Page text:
How Washington, D.C., Schools Cheat Their Students Twice

Caleb Rossiter, Wall Street Journal, November 30, 2012

I recently bumped into a former student of mine outside the high-poverty public high school where I used to teach math. Quaniesha, as I’ll call her, was on her way home, and I was on my way in for the SAT tutoring sessions I hold with athletes trying to become “NCAA-eligible” so they can accept sports scholarships.

Quaniesha feigned anger as we walked past the school’s metal detectors: “Why you do me like that, Doc? I gotta start Credit Recovery next week.” She was smiling and knew full well how our back-and-forth was going to go.

She’d say I failed her in math. Then I’d say no, you failed yourself. She’d say I was a bad teacher. Then I’d ask her how often she had come to class, done her homework, or even brought her notebook and done the class work rather than cursed and fought and joked around.

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But if Quaniesha was feigning anger, I was really angry, because the Credit Recovery program she was starting is a fraud to which I alerted the chancellor of Washington, D.C., schools last summer in a memo and at a one-on-one meeting.

In Credit Recovery, students who have failed a semester-long course attend a special class after school for a few weeks and magically earn credit for it—without taking a mastery exam. It is a big reason why the 50% of high-poverty, public-school students who actually graduate from high school are generally helpless before a college curriculum.

The dirty little secret of American education is that not only do half of students in high-poverty high schools drop out, but most of those who graduate—as I found in my two years teaching and testing students—operate at about the fifth-grade level in academics, organization and behavior. {snip}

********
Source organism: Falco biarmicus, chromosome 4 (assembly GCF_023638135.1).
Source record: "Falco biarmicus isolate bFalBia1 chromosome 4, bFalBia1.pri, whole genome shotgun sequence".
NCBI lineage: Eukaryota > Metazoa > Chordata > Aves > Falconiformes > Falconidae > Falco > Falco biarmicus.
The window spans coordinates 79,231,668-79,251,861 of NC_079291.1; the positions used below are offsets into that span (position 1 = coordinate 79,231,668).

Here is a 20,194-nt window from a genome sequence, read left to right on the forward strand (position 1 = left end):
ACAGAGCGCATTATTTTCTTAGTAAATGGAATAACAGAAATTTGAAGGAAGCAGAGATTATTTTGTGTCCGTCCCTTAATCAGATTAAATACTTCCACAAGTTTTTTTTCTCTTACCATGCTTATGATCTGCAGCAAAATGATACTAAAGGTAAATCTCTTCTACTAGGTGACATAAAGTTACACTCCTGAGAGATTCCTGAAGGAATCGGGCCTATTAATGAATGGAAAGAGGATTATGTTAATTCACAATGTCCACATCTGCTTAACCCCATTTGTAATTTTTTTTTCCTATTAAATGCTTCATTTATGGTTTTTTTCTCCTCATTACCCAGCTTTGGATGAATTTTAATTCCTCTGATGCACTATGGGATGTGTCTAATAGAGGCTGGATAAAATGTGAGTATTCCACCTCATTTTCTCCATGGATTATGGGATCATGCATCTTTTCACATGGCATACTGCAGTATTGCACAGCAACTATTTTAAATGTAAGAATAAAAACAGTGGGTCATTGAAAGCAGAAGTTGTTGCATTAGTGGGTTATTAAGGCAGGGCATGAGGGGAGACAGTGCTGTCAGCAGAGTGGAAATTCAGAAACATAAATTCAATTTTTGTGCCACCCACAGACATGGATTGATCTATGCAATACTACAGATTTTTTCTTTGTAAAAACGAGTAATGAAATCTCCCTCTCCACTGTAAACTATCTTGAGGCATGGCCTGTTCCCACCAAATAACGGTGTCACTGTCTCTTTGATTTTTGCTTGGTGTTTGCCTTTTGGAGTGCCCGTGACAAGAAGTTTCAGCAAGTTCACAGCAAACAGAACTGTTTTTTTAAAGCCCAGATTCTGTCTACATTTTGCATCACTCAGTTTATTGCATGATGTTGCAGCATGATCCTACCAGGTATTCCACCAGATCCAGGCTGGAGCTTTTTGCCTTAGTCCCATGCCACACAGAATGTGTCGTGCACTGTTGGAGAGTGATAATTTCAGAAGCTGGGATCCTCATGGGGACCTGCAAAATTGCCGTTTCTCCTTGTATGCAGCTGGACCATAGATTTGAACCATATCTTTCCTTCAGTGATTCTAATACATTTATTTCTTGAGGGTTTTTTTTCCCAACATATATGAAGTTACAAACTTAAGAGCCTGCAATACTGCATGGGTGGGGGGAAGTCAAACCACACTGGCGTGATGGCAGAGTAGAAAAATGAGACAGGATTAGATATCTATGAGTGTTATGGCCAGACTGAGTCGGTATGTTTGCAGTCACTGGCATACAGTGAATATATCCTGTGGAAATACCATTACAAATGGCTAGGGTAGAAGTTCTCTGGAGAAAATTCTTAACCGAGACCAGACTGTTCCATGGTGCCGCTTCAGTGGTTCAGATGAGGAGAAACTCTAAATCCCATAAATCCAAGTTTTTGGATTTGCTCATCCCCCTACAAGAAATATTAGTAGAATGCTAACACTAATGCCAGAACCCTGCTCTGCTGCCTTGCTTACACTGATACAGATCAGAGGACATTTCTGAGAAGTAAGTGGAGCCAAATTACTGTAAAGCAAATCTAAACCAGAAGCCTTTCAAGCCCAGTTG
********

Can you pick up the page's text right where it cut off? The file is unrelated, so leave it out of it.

Of my ninth-graders last year, only 10% were present in class more than three days a week, and a full 50% attended two days a week or fewer. When they did attend, the chronically absent did virtually none of the class work or homework. As a result, I thought it remarkable that a mere 68% of my ninth-graders failed—which, by the way, was typical across the ninth grade in the math department.

Instead of insisting that students retake failed courses and actually work, the school system allows students to take Credit Recovery or equally bogus summer-school courses. Thus students “age-out” of middle school with second-grade skills and “D-out” of high-school courses they rarely attend.

That explains why my so-called precalculus class of seniors last year entered with an average fourth-grade math level, just like my freshmen: They had learned little in the previous three years while “passing” algebra I, geometry and algebra II/trigonometry.

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From my experience, 80% of high-poverty high-school freshmen are at elementary-school level, which includes the 50% who are going to drop out. {snip}

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